LAREDO, Texas – U.S. Customs and Border Protection (CBP), officers at the Laredo Port of Entry, detained two male subjects wanted for sexual offenses in two separate, unrelated incidents.
“Sexual abuse can have devastating consequences for the lives of those who suffer it. Collaborative efforts with federal, state, county and city law enforcement officials, as well as international counterparts, contribute to bringing those allegedly committing these offenses to justice,” said Port Director Alberto Flores, Laredo Port of Entry.
The first fugitive apprehension occurred on Tuesday, March 1, at the Juarez-Lincoln Bridge. A CBP officer inspecting vehicle traffic arriving from Mexico, referred Irineo Salgado Catalan, a 69-year-old male United States citizen, for a secondary inspection. After escorting the passenger to secondary, subsequent biometric verification through law enforcement databases confirmed that the subject had an outstanding felony warrant for sexual assault/sexual battery of a young child under the age of 13, out of the Metropolitan Nashville Police Department, in Nashville, Tennessee. The warrant was confirmed to be active. The subject was turned over to the Webb County Sheriff’s Office to await criminal proceedings.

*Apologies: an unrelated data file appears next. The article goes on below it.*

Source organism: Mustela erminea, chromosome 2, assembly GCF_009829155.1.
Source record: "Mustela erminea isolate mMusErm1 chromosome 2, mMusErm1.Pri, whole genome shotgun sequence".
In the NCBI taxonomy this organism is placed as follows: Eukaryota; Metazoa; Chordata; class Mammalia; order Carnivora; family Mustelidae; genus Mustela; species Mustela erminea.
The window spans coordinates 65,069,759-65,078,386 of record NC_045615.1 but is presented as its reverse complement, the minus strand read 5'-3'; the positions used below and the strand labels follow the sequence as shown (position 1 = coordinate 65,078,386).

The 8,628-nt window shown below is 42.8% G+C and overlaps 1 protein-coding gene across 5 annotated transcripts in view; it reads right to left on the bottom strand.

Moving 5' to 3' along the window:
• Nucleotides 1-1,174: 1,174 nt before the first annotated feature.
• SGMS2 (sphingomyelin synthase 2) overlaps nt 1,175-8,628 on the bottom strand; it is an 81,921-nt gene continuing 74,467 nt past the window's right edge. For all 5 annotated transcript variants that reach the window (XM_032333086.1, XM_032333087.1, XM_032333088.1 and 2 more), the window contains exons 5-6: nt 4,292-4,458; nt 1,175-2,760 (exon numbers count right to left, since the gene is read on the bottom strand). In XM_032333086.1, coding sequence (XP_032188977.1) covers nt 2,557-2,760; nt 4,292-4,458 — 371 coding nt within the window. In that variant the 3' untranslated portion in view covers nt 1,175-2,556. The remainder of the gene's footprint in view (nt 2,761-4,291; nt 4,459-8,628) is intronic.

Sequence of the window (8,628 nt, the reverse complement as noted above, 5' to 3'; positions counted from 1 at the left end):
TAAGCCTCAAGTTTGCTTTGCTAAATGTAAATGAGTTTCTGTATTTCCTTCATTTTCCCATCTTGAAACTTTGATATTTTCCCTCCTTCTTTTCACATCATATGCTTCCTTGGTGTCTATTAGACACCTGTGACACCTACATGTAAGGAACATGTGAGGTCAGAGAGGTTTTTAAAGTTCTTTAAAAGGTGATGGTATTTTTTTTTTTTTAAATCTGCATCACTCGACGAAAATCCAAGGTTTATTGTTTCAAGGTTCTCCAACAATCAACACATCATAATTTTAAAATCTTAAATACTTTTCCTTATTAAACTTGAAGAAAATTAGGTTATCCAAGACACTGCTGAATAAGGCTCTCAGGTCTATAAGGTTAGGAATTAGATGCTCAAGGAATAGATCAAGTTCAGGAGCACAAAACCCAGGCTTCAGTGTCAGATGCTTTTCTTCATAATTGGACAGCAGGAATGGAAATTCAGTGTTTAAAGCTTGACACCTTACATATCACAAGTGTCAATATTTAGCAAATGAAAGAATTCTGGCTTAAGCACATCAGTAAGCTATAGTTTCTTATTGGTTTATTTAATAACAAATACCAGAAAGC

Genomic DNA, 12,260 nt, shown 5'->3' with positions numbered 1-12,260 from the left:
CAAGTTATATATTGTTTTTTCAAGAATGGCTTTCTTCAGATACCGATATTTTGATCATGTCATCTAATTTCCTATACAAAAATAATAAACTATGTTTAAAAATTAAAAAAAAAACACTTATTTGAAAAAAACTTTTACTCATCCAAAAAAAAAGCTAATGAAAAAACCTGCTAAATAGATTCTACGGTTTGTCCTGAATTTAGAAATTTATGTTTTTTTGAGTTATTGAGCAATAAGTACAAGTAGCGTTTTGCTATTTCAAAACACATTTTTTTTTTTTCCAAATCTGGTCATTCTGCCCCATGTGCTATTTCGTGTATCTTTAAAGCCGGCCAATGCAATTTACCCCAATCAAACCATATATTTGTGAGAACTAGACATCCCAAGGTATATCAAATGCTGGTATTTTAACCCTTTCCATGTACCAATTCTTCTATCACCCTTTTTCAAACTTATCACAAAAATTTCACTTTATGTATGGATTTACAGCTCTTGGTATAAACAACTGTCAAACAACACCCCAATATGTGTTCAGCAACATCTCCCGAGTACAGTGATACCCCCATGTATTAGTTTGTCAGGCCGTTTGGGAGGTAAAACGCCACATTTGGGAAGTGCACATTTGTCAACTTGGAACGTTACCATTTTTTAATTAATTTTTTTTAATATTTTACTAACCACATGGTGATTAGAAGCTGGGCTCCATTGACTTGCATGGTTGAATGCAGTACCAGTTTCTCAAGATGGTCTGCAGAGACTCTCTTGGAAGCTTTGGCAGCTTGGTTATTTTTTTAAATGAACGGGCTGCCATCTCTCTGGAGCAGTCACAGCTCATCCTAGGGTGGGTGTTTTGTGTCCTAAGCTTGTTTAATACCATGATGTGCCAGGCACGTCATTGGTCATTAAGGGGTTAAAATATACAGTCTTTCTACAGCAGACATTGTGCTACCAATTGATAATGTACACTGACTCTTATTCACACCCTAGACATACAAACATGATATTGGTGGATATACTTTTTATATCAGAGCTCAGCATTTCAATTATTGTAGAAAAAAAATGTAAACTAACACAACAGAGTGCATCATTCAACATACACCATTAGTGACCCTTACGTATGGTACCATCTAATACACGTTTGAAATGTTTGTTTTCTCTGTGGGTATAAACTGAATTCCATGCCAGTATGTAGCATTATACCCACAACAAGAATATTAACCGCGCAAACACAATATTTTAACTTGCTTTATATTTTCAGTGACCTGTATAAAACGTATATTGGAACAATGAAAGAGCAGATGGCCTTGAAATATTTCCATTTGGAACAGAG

The second fugitive apprehension occurred on Wednesday, March 2, at the Gateway to the Americas Bridge. A CBP officer processing travelers arriving from Mexico referred Sergio Miguel Gomez, a 38-year-old United States citizen, for a secondary inspection. Gomez was escorted into the United States by Mexican officials. After escorting the passenger to secondary, subsequent biometric verification through law enforcement databases confirmed that the subject had multiple felony warrants. The warrants were issued by the Charlotte-Mecklenburg Police Department, in Charlotte, North Carolina for probation violation of the original charges placed for statutory rape/ no force and indecent liberties with a child. The warrant was confirmed to be active. The subject was turned over to deputy U.S. Marshals to await criminal proceedings.
The National Crime Information Center (NCIC) is a centralized automated database designed to share information among law enforcement agencies including outstanding warrants for a wide range of offenses. Based on information from NCIC, CBP officers have made previous arrests of individuals wanted for homicide, escape, money laundering, robbery, narcotics distribution, sexual child abuse, fraud, larceny, and military desertion. Criminal charges are merely allegations. Defendants are presumed innocent unless proven guilty in a court of law.
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